Rajeev Chandrasekhar censors The Wire. But why?

BY SEVANTI NINAN| IN Media Freedom | 09/03/2017
Newslaundry asked the same questions some months ago. So why is Mr Chandrasekhar taking umbrage now,
wonders SEVANTI NINAN

Extract from the legal notice received by The Wire.

 

Businessman Rajeev Chandrasekhar’s actions in getting a Bangalore court to issue an ex parte injunction to The Wire to take down two articles about him, are curious. The website was not the first to point a finger at him for attempting to align the media he owns with the political ideology he supports. Nor was it the first to describe his military-related business interests, even as his public activism has centered on the armed forces. And the conflict of interest involved in his being  on the Parliamentary Committee of Defence and also on the Consultative Committee for the Ministry of Defence (MoD) while transacting business with the army.

The credit for that must go to Newslaundry which published an  article last October alleging both and documenting its assertions with evidence.  The MP did not take any legal action against Newslaundry, so why this show of legal might now? It is because the launch of   his most widely publicised media investment to date is imminent, and its credibility is being sullied pre-launch by allegations being made about Chandrasekhar, one of its investors?  

Even as Arnab Goswami’s Republic TV  is about to be launched sometime soon (or so the expectation is though earlier launch dates have  been missed)  we were being told by a former colleague of his in an article titled  ‘Arnab’s Republic, Modi’s Ideology’ on The Wire, that the fire and brimstone anchor of yore was planning  to turn out journalism “biased for the country”.

The author Sandeep Bhushan also wondered about the  assurance that Republic  TV would be an independent media platform. “Will Arnab’s claim of editorial ‘independence’ hold out in the face of  his own biases, and the political and business interests of his largest investor, Rajya Sabha MP Rajeev Chandrasekhar?” he asked in the piece.

The second Wire piece published a few days ago, titled “In Whose   Interests Do Our Soldiers March?” was focused entirely on the second point, and talked  of the "process by which the state could be captured to serve private commercial interests.” Damning yes, but as one as pointed out earlier, Newslaundry asked the same question some months ago.  So why is Mr Chandrasekhar taking umbrage now?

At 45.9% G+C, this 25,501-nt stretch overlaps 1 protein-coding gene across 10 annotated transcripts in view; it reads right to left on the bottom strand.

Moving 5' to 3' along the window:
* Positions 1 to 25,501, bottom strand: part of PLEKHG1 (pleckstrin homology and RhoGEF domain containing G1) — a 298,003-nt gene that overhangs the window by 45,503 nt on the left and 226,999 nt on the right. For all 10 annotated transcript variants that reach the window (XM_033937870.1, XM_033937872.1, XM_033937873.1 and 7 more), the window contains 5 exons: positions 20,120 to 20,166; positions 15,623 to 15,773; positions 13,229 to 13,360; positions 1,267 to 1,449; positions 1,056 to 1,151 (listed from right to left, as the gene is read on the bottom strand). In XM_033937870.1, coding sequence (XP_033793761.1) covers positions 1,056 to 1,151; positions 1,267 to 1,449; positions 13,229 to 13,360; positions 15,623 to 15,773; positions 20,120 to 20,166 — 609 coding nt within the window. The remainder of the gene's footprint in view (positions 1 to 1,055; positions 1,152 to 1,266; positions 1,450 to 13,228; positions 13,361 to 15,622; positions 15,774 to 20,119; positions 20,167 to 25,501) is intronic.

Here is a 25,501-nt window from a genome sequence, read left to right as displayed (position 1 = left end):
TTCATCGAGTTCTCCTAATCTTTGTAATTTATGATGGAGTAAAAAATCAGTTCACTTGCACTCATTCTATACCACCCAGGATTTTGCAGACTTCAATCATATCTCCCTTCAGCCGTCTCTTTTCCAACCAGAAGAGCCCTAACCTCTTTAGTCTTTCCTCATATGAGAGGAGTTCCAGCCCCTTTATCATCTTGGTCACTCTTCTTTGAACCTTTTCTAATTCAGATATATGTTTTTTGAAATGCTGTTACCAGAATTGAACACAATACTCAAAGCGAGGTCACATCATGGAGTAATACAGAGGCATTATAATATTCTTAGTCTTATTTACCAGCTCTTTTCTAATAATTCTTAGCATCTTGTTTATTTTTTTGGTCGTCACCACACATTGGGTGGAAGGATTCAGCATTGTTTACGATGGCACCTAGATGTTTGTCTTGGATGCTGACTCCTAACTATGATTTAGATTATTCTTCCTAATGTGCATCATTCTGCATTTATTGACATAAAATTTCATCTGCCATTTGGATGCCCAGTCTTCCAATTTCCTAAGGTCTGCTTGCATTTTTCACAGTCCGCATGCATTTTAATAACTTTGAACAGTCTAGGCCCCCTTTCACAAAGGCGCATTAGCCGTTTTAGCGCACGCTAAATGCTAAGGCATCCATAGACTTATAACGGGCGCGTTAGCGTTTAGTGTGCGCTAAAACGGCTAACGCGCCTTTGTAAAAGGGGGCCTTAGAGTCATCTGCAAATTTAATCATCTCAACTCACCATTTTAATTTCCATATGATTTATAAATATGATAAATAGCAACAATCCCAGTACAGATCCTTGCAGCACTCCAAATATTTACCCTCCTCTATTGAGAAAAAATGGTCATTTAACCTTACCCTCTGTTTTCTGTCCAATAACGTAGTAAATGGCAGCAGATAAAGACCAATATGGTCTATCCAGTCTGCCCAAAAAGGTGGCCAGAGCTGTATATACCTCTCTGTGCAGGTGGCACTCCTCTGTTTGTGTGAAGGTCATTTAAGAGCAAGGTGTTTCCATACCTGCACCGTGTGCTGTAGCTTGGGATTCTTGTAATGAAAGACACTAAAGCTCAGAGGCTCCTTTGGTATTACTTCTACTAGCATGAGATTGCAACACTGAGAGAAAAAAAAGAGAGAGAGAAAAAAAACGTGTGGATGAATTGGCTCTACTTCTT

There could be a right to reply issue, except that The Wire says it asked him questions on both his media and defence interests, and on the potential conflicts of interest involved, but Rajeev Chandrasekhar was not available for comment.

Both Newslaundry and The Wire point to the glaring linkage between the Member of Parliament’s media interests and his business interests. Newslaundry links a point in the internal memo it scooped about  what profile prospective candidates for his media outlets should have—they should be “Pro-India and Pro-Military”—with the fact that being pro-military would serve the business interests of a media owner who was also selling to the military.  And The Wire linked all of the following: Chandrasekhar’s executives seeking to hire journalists who were pro-military, with the business interests of his company which had invested in a defence solutions provider, as well as the MP’s political initiative of sponsoring a bill seeking to declare Pakistan a terrorist state. Noted the website, “Chandrasekhar’s media investments are therefore seeking to shape the national narrative to align with his foreign policy positions.”

Does it help the good parliamentarian and media owner to drag a media outlet to court?  Surely the publicity is likely to do more good to The Wire than him?  Will people now wonder how much he will be inclined to censor his own channel should the need arise?

Several websites such as Scroll.in,  Quint and the Huffington Post  asked Chandrasekhar for his comments on his action and all of them were told by him that he had sent the legal notice because the articles were an attack from the Congress and media houses in nexus with the party.

If you search for the articles that the Bangalore civil court ordered TheWire.in  to take down, you will find them in interesting places. One is an Indian Defence Forum(indiandefence.com),  another is a Czech archive.  The Hoot would rather not link to them because the law says to do so is to invite the same punishment that carrying the article attracts.  And we can do without a repeat of old history where the personalities in this story are concerned. Our only legal notice so far came from Arnab Goswami a long time ago, for asking questions about his channel which he did not like. 

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Arnab Goswami's Newshour episodes of last summer have come under the scrutiny of of the UK broadcast regulator, Ofcom. Times Global is a licensee in the UK because its channel is shown there. This  long, civil post mortem of 19 episodes in August and September of Newshour viewed by the regulator holds them  in breach of one of its rules which require adequate alternative viewpoints to be provided. Several instances of Goswami's fulminations against Pakistan's government are cited. One of the pleas made in its own defence by the broadcaster was that the presenter had left the channel and had been replaced by one who had "a very different approach". (indiantelevision.com)                                           

ET Now is reported to have started a process of laying off employees, and plans to replace them with free lancers. Eight people in the Delhi bureau were given pink slips last week and some in smaller bureaus. These are at the desk, and also include cameramen and OB van personnel.                         

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